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Hurley exhaled a sigh of frustration. “I don’t seem to be getting through to you.”

“I feel the same way,” Adams said in disappointment. “I understand how difficult this business is, so I’m willing to look the other way this one time, but this offer is not going to last very long. I’m tired and I have a busy day of appointments. I’ll give Rapp one chance to let me walk out of here. And I mean right now. One chance.” Adams held up his index finger.

Hurley started to laugh. “You don’t understand what’s going on, do you?”

“I understand that in about two hours people are going to start wondering where I am, and once that happens it is going to be very hard for me to look the other way on this. So, for the last time, let me go and I’ll forget all this, but I tell you,” Adams’s face flushed with anger, “if Rapp so much as looks at me the wrong way, I will bury him.”

Hurley wouldn’t have believed the man’s arrogance if he hadn’t been here to witness it. “I don’t think you’re going to be going anywhere for quite a while.”

“I’d better,” Adams felt his heart begin to race, “because what little understanding I have is quickly wasting away.”

“You’re an idiot,” Hurley said as if he were telling him his shoes were untied. “I tried my best to help you early in your career, but you really are one dumb son of a bitch.”

Adams acted as if he’d been slapped in the face. “Uncle Stan, I have done nothing wrong. I am the one trying to do the right thing.”

“If you think you’ve done nothing wrong, then I might as well shoot you in the head and get this over with.”

Adams’s mouth was agape. Here was a man he had known since birth—his father’s best friend, for Christ’s sake. Adams blurted out, “I’ve served my country. I don’t understand . . . I signed up just like you and Dad.”

“Do yourself a favor and don’t start comparing your clandestine service career to your father’s.”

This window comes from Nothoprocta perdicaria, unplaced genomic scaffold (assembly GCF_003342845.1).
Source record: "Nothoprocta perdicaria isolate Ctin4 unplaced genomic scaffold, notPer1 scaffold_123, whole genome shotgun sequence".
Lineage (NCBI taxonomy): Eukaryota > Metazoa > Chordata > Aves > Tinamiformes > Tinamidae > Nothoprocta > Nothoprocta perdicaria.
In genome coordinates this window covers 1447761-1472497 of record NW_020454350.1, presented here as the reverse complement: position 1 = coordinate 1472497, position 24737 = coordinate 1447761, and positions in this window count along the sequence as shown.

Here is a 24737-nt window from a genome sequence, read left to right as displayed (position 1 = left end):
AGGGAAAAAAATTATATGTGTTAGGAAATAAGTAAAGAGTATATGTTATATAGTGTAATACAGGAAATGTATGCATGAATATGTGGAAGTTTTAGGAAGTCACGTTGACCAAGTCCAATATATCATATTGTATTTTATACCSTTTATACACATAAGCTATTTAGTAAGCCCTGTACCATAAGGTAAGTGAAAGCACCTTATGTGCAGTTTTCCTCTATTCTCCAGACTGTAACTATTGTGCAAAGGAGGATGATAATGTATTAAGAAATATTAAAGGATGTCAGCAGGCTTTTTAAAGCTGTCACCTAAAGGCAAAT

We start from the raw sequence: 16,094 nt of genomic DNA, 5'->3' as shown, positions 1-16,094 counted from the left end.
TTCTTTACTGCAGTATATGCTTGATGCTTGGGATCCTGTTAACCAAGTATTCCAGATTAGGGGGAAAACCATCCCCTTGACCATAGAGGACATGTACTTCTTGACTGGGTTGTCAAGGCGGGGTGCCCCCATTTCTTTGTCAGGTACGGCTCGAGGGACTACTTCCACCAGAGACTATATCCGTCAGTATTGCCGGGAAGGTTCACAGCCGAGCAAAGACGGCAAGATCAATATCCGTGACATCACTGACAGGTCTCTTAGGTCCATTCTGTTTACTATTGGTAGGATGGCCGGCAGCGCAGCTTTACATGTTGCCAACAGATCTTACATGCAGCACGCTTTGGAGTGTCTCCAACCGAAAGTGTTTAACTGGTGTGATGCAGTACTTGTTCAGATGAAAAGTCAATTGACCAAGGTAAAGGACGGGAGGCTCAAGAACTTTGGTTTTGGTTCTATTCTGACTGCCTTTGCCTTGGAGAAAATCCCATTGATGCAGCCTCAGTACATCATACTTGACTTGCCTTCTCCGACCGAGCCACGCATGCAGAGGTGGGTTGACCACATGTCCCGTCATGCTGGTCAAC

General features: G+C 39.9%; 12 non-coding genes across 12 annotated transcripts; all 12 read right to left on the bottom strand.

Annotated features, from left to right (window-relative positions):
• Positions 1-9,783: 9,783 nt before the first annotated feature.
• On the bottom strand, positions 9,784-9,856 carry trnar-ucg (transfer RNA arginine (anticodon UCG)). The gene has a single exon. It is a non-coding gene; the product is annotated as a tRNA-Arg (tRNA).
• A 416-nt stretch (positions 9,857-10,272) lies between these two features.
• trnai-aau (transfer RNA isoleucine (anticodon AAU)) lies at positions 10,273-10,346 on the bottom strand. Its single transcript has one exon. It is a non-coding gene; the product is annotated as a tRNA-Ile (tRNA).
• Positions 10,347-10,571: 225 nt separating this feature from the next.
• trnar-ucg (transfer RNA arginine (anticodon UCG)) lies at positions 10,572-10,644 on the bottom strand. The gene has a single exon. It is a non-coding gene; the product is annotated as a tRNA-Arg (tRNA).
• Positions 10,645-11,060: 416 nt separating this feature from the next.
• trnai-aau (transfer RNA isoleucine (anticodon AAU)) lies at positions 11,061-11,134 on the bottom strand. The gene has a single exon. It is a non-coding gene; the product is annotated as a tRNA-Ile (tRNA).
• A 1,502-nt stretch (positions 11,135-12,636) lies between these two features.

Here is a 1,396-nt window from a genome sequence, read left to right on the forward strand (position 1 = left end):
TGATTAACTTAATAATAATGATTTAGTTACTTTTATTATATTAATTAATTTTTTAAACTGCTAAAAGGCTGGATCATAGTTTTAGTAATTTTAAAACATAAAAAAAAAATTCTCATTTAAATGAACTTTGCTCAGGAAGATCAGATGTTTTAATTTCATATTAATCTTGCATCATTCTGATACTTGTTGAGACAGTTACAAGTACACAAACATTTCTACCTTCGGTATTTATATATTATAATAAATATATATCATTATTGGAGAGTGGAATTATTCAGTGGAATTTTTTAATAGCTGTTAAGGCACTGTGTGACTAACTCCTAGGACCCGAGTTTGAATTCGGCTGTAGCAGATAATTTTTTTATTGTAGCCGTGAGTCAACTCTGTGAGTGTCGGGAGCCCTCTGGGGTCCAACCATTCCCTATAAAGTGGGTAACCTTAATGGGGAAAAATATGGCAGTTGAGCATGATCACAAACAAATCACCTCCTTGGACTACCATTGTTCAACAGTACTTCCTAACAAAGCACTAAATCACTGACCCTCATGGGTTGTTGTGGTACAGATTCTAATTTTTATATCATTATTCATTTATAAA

“I . . .” Adams stammered, “I wasn’t about to go down with that ship of rats. They were the most corrupt bastards I’d ever met.”

“Corrupt? You talking about our fine boys down in Bogotá back in the eighties?”

“Of course I am. They should have all been thrown in jail.”

Hurley considered slapping him, but he didn’t want to make this any more personal than it already was. “This is all my fault. The other instructors at the Farm wanted to wash your ass out, but I protected you. They knew you didn’t have what it would take, and I knew it, too, but I thought I owed it to your father, so I talked you up and let you graduate.” Shaking his head in self-loathing, he added, “It was one of the biggest mistakes of my life.”

“Didn’t have what it would take?” Adams asked, some anger finally seeping into his voice. “You mean like a frontal lobotom

y? You mean the ability to ignore every ethical standard I’d ever learned? Ignore everything Congress says about what I should or shouldn’t be doing?”

“The problem with you, Glen, is that you always thought you were special, and the truth is you’re not. You were a dogshit operative. The only thing you were good for was wining and dining at the embassy parties. Anything that involved getting your hands dirty, you pissed and moaned like a little girl.”

“By getting my hands dirty you mean breaking the law?”

“You’re damn right I do. What in the hell do you think it is that the CIA is supposed to do? You think we’re supposed to obey everyone’s laws? Go ask the International Court and the U.N. and the fucking State Department for permission to find out which Colombian military officers are on the drug cartel’s payroll?”

“Oh . . . I think you’re simplifying it a bit.”

“You want me to simplify things? Here it is. You were a complete failure as an operative, you were a mediocre prosecutor who kissed all the right asses and managed to land an empty-suit job as the chief watchdog at the CIA where your entire mission is to get in the way of people who are actually trying to keep us safe. Is that simple enough for you?”

“Get in the way!” Adams shouted. “You think things like the rule of law and the Constitution simply get in the way?”

“No, but neither have I deluded myself into thinking that the men who wrote it ever intended for a second that it be used to protect our enemies.”

“So guys like Mitch Rapp should be able to do whatever they’d like without any oversight? Kill whomever they deem a threat without answering to any higher authority?”

“If I have to choose between Mitch and those menstruating partisan hacks on Capitol Hill, I’ll put my money on Mitch.”

Adams, his fists clenched, stood and demanded, “Do you know why they hate us?”


“The terrorists? Who do you think? They hate us because of men like you and my father and Rapp and Nash and rest of you knuckle-dragging goons.”

“Those goons,” Hurley said in a quiet angry voice, “have done more to protect this country than the entire House and Senate put together, and they’ve done it without an ounce of recognition or thanks from all the intellectually arrogant fucks like you.” Hurley stepped back and swung his cane around, smacking Adams in the elbow.

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